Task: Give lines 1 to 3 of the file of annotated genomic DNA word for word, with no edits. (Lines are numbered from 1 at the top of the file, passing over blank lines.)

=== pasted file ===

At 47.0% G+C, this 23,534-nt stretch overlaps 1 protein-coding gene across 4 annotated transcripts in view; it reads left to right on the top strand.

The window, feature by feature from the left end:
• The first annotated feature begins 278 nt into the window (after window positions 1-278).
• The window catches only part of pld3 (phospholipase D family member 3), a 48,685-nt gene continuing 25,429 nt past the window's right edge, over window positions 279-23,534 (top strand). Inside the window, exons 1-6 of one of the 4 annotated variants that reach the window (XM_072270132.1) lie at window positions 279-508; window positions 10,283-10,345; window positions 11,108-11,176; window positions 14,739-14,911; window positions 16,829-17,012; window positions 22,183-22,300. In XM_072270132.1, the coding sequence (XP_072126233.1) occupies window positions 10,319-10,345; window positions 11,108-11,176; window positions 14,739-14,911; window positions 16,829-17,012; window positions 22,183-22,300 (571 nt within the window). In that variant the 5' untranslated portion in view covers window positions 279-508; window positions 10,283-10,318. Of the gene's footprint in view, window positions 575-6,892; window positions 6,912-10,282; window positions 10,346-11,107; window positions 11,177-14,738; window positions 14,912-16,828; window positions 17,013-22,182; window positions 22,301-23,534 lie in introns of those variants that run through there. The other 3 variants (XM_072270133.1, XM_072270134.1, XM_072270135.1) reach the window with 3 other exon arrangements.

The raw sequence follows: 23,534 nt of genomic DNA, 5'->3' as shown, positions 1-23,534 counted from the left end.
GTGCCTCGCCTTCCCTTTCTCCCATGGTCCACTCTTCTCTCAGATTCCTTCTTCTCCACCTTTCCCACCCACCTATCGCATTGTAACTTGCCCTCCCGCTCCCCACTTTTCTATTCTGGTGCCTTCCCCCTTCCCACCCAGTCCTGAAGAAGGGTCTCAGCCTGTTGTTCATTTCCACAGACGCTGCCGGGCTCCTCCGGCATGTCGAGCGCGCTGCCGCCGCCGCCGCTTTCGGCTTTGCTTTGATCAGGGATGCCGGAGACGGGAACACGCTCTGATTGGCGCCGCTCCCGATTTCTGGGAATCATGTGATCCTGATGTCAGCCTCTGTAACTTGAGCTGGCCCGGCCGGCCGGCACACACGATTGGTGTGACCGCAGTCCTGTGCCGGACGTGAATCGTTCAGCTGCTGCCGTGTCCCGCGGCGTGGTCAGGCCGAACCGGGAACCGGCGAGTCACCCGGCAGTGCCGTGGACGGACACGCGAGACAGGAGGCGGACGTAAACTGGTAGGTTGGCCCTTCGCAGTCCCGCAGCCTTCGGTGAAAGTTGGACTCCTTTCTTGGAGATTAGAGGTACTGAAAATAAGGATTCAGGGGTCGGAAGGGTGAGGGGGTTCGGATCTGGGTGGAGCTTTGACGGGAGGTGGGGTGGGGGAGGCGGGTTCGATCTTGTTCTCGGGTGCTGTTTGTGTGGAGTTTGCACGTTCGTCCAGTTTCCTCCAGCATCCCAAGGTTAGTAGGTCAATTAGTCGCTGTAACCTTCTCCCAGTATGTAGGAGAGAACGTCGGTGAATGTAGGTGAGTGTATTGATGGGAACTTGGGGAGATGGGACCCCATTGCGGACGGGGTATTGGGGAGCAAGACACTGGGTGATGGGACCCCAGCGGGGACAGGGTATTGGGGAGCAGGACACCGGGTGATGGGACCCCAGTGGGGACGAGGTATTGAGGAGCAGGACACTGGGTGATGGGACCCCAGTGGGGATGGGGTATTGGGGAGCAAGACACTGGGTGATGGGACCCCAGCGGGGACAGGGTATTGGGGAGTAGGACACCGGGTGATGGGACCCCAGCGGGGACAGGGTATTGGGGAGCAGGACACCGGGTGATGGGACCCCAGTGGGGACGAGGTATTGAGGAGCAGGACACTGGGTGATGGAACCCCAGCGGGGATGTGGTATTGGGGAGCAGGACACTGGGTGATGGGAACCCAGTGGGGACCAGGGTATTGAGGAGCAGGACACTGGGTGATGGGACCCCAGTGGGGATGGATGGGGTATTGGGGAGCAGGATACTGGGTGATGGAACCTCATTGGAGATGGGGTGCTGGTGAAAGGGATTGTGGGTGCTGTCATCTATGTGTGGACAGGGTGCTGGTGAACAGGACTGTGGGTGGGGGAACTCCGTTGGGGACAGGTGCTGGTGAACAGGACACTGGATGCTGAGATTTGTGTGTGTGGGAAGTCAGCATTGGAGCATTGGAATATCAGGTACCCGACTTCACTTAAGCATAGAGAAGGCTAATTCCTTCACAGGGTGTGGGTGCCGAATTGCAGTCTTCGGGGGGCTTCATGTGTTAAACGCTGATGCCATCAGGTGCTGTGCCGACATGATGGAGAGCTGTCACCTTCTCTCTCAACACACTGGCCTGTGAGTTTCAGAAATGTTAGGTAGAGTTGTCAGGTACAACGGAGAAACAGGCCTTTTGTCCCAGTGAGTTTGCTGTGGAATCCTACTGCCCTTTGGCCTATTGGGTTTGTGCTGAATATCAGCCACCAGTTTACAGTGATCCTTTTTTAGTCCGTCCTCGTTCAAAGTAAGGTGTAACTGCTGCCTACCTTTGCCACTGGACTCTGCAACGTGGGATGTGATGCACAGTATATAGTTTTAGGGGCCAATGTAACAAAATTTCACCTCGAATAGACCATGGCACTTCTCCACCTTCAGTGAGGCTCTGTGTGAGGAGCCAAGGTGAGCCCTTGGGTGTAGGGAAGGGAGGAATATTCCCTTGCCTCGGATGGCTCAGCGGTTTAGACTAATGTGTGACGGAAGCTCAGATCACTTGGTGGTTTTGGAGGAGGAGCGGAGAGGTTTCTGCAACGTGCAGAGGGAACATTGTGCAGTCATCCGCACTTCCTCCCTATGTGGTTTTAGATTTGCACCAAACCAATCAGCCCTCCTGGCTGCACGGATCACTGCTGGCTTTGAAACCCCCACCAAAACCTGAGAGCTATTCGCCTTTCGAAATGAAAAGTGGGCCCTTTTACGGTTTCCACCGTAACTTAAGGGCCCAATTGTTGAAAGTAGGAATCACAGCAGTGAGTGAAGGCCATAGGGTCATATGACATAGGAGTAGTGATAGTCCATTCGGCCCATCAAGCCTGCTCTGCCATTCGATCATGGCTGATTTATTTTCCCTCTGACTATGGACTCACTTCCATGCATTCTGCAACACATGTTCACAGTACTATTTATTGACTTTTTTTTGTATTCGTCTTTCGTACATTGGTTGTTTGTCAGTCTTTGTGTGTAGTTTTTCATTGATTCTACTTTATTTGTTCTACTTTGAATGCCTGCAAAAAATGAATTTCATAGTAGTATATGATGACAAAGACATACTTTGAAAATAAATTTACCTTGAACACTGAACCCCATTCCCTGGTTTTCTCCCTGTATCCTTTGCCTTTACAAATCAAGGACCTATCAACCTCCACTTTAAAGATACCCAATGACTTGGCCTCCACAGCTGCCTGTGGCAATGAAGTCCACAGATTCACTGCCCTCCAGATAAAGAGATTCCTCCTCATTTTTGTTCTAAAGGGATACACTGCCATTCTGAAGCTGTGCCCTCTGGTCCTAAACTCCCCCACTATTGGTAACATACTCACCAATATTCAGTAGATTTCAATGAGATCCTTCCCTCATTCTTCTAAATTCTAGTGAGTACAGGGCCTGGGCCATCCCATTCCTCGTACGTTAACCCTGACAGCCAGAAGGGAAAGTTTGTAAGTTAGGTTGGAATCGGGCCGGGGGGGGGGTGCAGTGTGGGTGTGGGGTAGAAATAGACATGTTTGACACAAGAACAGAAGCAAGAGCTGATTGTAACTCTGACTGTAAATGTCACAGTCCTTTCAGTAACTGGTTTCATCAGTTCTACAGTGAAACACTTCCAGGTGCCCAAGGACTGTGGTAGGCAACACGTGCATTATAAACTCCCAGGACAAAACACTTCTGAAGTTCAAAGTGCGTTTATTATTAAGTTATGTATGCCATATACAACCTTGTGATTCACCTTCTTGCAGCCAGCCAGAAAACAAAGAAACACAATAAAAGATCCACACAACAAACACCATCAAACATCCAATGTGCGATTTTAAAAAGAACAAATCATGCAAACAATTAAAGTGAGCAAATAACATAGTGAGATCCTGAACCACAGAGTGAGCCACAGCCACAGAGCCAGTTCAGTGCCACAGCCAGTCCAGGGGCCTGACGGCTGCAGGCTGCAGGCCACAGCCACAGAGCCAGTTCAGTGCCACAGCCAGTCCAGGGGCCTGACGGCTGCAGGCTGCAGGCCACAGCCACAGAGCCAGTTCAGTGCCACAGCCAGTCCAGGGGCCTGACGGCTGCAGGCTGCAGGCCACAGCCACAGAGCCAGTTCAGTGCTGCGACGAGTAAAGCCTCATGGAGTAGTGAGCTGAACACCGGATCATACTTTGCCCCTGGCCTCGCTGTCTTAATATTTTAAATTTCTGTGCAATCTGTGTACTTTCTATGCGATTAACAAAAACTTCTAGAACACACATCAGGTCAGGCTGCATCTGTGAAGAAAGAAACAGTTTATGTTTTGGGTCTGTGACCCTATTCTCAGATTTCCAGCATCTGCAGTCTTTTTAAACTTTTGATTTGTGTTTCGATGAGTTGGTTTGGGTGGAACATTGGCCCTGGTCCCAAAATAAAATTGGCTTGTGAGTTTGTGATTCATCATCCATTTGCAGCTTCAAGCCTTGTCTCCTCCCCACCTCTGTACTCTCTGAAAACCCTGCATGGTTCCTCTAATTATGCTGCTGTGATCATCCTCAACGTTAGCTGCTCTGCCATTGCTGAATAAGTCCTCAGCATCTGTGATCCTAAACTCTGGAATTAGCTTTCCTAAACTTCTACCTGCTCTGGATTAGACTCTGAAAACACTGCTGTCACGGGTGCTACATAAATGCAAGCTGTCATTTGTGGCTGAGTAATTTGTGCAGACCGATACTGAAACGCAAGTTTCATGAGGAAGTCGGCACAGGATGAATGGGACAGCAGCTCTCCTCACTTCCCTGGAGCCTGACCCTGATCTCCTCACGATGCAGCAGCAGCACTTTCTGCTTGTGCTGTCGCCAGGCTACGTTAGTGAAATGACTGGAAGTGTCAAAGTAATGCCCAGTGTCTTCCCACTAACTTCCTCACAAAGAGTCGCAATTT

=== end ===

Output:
At 47.0% G+C, this 23,534-nt stretch overlaps 1 protein-coding gene across 4 annotated transcripts in view; it reads left to right on the top strand.

The window, feature by feature from the left end:
• The first annotated feature begins 278 nt into the window (after window positions 1-278).